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Sage Wisdom

"Good improvisation communicates harmonic progression melodically. Effective melodies manipulate harmonic content through the use of guide tones and preparatory gravity notes, masterfully woven in systematic tension, release, and transparent harmonic definition."



« Keeping it honest: metronomes | Main | A clean mandolin is a happy mandolin »

May 21, 2009 | 10,000 hours? Discipline... in moderation.

Best selling author Malcolm Gladwell author of "The Tipping Point" and "Blink," released a new book last year, "Outliers: The Story of Success." Gladwell has some fascinating theories on what it takes to become an "Outlier" the high achiever, the best, the brightest, and the most successful of people. One of them is his take on the 10,000 hours phenomenon which is especially relevant to the topic of prodigies.

He explains that in the early 1990's psychologist K. Anders Ericsson and two colleagues conducted an experiment at Berlin's "Academy of Music," where the school's violinists were divided into three groups:
1.) Stars
2.) Good performers
3.) Those who were unlikely to ever play professionally and would probably become music teachers.

These were all asked the question: "Over the course of the years, ever since you picked up a violin, how many hours have you practiced."

"All of the violinists had started playing at around age five, and they all played about two or three hours a week during the first few years. However, around the age of eight, an important difference began to emerge in the amount of hours they each practiced. By age 20, the stars in the group had all totaled 10,000 hours of practice over the course of their lives; the "good" students had totaled 8,000 hours; and the future music teachers just over 4,000 hours.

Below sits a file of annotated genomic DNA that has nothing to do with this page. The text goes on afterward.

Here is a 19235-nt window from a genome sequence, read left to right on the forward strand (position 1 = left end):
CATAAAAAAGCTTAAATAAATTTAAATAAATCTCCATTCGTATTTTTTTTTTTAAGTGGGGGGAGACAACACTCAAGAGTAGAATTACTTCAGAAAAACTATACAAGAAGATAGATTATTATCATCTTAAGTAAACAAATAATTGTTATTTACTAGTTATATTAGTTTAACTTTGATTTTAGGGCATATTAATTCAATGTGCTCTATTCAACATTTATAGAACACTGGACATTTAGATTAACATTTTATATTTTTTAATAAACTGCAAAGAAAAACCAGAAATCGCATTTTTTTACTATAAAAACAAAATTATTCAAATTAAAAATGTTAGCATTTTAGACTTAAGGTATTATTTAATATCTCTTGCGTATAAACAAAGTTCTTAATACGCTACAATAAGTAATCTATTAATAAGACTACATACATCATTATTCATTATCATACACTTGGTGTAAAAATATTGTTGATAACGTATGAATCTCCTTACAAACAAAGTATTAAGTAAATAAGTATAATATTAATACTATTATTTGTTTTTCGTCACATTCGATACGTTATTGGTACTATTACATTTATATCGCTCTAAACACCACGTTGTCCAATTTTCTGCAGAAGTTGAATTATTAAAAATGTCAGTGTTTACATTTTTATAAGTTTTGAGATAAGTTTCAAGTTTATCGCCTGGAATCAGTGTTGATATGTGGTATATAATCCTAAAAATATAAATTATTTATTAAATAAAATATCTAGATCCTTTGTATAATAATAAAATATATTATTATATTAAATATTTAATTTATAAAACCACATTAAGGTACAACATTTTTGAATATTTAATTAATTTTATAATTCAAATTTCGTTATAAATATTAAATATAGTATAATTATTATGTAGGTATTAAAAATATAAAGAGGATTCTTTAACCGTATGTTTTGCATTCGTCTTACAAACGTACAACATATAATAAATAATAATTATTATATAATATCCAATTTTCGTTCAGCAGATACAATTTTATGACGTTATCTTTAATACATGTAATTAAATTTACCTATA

What the research suggested was that once you have enough talent to get into a top music school, the thing that distinguishes one performer from another is how hard he or she works. In addition, other studies have also shown that excellence at a complex task requires a minimum level of practice, and experts have settled on 10,000 hours as the magic number for true expertise. This is true even of people we think of as prodigies, such as Mozart."

Neurologist Daniel Levitin reports, "In study after study, of composers, basketball players, fiction writers, ice-skaters, concert pianists, chess players, master criminals, this number comes up again and again. Ten thousand hours is equivalent to roughly three hours a day, or 20 hours a week, of practice over 10 years... No one has yet found a case in which true world-class expertise was accomplished in less time. It seems that it takes the brain this long to assimilate all that it needs to know to achieve true mastery."

So where does that leave you? Don't have 10 years to practice three hours a day? Most of us in the bifocal crowd certainly don't have, unless independently wealthy. We just have to accept the fact that we aren't likely to become the next Chris Thile or Mike Marshall. That doesn't mean we can't have fun or even get better, but we need to be realistic in our outcome.

We may never be a Tiger Woods, but we can still enjoy golf. A little discipline in moderation can make us better through practice and coaching. We'll probably enjoy ourselves playing the sport as we work to get more efficient and effective. We can't however, afford to be frustrated with unrealistic goals. Balance finger-building exercises with literature, jamming, and listening, and our mandolinning will get reasonably better.

Practice scales musically. Adding some dynamics to the most remedial patterns can make them aesthetically more pleasing. After all, if you can't play scales musically, it's not likely you can play music musically! You likely don't have the time for three ours a day the next ten years; maybe even 30 minutes is a struggle. Still, make the most of practice time and enjoy yourself along the way.

Gladwell has some other interesting observations about achievers. It's a good read; if you're a regular reader here at JazzMando, you're probably the type that would enjoy this book.

Outliers.jpg
Outliers: The Story of Success by Malcolm Gladwell

Further:
Why Play?
Practice Regime; A Balanced Diet
The Joy of Mandolinning
Are you improving?
January Fitness

Posted by Ted at May 21, 2009 7:55 AM


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